What is continuous integration
Continuous Integration (CI) has a particular influence on the organisation of the unit integration tests. It is a way of working in which the developers regularly integrate their work, at least on a daily basis and increasing to several integrations per day. The integration itself, consisting of combining the units and compiling and linking into software, is automated. Each integration is verified by executing the automated tests in order to find integration defects as quickly as possible. The method minimises the chances of regression faults. CI ideally lends itself to be comined with Test-Driven Development, requiring a development environment that supports automated integration and testing.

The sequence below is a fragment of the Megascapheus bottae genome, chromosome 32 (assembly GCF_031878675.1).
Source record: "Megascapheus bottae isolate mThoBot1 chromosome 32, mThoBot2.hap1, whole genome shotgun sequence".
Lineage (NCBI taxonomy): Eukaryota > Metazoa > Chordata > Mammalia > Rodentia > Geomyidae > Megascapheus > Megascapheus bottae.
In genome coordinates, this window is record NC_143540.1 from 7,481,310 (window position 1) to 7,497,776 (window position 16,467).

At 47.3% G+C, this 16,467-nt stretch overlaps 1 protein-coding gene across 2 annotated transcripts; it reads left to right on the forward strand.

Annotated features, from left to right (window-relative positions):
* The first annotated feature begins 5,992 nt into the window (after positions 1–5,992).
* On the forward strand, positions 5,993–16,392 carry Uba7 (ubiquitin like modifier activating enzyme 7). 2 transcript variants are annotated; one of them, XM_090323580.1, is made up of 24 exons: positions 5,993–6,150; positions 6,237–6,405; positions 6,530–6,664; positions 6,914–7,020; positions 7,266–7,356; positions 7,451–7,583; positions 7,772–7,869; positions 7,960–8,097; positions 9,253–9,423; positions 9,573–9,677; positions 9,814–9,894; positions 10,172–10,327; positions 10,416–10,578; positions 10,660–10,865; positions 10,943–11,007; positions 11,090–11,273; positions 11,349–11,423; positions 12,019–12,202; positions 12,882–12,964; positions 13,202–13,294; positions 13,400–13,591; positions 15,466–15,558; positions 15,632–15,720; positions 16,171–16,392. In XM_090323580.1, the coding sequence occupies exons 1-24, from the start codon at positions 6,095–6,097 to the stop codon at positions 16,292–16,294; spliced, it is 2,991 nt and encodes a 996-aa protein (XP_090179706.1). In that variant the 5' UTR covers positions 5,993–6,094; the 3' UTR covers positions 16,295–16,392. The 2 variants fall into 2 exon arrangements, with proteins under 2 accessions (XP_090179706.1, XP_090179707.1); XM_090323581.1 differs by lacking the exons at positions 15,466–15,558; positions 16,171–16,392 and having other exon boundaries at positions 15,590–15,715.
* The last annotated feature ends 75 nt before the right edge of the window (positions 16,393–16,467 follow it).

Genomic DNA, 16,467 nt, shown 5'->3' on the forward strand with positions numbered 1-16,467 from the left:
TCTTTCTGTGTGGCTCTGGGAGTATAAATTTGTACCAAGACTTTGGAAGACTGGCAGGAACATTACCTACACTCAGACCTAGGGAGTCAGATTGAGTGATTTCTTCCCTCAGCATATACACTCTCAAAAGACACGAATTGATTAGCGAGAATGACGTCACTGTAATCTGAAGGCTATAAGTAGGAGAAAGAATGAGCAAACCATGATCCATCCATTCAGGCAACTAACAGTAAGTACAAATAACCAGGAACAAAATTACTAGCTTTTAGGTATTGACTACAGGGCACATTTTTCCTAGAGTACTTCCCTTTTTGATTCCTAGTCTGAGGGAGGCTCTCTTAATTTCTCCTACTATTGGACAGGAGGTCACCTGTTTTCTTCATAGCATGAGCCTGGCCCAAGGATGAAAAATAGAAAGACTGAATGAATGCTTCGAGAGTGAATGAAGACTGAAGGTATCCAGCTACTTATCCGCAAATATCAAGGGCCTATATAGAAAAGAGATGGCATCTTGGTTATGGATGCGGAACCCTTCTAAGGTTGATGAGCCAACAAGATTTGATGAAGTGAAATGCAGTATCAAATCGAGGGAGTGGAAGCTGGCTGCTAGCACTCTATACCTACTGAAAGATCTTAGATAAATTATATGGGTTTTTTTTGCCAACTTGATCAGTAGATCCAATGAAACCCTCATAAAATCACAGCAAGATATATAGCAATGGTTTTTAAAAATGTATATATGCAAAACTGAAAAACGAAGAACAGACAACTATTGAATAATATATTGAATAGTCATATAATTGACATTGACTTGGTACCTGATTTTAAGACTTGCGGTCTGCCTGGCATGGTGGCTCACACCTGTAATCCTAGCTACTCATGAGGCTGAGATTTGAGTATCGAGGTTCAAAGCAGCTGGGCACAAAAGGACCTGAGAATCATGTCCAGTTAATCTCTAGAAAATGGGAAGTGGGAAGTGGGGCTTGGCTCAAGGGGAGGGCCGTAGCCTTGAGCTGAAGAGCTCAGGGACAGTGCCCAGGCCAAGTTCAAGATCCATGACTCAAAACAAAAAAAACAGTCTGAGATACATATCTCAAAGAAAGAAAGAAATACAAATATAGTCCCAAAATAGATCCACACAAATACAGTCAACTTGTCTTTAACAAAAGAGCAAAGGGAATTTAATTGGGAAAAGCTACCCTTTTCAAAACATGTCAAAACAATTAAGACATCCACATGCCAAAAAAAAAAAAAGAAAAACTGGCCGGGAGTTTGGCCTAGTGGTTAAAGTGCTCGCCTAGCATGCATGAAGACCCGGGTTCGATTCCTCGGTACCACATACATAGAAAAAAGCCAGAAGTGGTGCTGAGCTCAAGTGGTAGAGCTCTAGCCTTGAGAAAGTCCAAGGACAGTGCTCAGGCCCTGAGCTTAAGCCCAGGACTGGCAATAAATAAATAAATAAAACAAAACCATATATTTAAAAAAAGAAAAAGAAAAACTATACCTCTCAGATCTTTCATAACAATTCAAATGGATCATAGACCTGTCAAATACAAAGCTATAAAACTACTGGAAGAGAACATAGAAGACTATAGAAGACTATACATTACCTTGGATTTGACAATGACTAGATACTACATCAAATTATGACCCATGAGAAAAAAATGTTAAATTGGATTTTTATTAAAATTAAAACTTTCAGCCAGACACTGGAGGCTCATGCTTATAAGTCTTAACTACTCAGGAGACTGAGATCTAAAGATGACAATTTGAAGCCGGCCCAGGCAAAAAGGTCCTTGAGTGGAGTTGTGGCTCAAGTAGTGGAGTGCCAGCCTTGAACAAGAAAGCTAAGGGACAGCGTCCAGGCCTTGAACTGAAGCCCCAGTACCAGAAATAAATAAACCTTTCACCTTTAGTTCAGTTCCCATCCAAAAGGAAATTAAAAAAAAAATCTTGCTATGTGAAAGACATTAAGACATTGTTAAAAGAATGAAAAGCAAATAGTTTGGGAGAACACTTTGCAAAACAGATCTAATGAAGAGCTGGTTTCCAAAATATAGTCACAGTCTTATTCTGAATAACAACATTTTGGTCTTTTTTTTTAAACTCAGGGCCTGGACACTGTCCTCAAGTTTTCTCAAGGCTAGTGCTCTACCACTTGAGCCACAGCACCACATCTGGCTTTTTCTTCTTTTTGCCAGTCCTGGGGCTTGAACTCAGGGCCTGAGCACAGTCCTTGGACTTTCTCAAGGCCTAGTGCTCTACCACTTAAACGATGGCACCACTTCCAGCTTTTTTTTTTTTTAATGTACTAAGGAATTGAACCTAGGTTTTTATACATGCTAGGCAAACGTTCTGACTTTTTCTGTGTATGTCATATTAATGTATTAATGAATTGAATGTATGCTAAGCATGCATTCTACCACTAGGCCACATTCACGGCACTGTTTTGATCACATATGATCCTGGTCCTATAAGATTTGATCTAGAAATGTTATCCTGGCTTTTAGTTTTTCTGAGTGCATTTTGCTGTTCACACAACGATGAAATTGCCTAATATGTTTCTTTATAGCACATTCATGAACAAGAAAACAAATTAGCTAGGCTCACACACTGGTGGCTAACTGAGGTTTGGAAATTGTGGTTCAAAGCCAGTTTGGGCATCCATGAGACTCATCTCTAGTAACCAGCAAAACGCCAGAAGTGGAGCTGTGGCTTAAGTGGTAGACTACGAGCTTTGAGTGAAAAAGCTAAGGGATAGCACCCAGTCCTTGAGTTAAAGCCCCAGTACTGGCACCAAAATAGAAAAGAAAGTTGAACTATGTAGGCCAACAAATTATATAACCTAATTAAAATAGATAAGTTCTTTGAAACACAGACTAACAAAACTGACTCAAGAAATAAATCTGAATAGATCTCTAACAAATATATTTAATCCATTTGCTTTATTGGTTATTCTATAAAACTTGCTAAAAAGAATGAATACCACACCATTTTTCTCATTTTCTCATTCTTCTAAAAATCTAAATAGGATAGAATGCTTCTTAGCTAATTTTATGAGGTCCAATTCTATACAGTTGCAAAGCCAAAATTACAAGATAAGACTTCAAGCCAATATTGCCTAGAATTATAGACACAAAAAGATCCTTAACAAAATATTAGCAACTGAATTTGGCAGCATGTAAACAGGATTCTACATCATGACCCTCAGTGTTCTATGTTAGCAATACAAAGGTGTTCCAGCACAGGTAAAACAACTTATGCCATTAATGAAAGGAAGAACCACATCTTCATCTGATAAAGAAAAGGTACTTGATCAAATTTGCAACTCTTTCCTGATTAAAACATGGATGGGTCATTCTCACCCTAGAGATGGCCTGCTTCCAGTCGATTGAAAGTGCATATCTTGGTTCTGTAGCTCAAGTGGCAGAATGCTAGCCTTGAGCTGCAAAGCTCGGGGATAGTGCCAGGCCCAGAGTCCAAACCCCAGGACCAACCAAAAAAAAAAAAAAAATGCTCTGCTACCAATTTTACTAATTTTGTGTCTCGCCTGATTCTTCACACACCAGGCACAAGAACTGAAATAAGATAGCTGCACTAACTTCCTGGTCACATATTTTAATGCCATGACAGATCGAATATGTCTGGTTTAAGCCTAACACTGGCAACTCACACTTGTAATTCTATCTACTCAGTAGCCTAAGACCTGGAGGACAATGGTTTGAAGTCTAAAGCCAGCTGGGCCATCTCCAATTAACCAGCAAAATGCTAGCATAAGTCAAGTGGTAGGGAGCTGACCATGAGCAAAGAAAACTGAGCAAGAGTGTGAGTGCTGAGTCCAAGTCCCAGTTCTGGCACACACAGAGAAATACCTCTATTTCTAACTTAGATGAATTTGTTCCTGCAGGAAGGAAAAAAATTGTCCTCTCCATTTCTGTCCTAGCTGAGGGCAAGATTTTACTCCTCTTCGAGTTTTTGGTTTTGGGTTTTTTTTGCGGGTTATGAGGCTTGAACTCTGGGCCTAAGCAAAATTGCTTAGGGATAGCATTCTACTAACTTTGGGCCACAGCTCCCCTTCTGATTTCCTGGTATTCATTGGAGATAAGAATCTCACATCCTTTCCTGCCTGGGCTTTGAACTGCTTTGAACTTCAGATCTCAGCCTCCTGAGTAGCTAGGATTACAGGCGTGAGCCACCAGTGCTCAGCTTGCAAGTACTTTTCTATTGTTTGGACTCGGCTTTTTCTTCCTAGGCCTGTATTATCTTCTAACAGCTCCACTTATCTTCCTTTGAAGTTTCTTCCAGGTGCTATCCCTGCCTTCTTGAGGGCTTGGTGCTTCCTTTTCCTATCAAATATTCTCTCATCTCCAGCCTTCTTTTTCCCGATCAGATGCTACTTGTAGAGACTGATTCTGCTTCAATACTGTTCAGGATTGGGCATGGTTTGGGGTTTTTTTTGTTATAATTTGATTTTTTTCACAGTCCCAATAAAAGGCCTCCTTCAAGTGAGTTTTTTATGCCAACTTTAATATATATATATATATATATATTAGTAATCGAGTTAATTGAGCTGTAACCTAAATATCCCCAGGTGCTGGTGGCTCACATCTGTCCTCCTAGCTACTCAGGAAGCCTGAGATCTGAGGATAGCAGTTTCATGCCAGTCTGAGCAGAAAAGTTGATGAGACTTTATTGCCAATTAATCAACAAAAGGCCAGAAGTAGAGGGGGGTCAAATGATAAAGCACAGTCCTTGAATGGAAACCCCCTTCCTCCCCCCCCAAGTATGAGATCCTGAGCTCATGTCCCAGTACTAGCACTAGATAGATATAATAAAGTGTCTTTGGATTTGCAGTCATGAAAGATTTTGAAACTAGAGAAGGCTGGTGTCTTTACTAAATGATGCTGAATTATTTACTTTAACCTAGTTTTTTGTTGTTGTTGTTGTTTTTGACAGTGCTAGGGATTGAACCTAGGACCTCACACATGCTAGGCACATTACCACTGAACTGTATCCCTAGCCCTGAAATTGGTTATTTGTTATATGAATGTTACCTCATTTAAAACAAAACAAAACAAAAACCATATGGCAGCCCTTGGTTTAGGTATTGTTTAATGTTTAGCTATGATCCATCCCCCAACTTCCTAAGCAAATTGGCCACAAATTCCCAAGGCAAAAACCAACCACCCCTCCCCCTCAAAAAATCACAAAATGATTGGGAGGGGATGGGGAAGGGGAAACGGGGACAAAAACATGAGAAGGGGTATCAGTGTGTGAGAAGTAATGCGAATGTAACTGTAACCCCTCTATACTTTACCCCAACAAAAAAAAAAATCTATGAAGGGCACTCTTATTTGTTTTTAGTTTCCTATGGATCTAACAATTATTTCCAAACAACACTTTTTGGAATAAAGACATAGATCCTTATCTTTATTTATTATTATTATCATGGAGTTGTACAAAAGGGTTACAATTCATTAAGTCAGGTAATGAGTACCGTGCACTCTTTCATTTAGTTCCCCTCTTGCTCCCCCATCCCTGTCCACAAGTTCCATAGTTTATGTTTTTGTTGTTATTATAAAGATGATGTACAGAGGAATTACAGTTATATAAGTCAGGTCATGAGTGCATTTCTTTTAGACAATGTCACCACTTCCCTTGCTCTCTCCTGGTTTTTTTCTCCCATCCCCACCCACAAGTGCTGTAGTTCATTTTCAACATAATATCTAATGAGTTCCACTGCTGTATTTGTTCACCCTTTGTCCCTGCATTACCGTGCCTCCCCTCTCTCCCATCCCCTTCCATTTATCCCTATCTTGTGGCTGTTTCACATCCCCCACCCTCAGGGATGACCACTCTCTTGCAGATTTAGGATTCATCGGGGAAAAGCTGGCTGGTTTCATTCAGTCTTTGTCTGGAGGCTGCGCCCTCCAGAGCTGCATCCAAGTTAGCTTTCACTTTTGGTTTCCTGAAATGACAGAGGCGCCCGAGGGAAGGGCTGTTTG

Why continuous integration
Initially, CI was started on the developer's local development environment to perform a (regression) test before committing new or altered code to the mainline. This already tested code was less likely to break the mainline code. Later on this was centralized in order to perform unit tests using build servers, testing or checking all code that got committed to the mainline. Nowadays the build servers do not only run unit and integration tests but also run additional static and dynamic tests, performance- and security checks or format documentation from the source code.
CI makes it possible to have a mainline that is in such a state that it can be deployed almost instantly.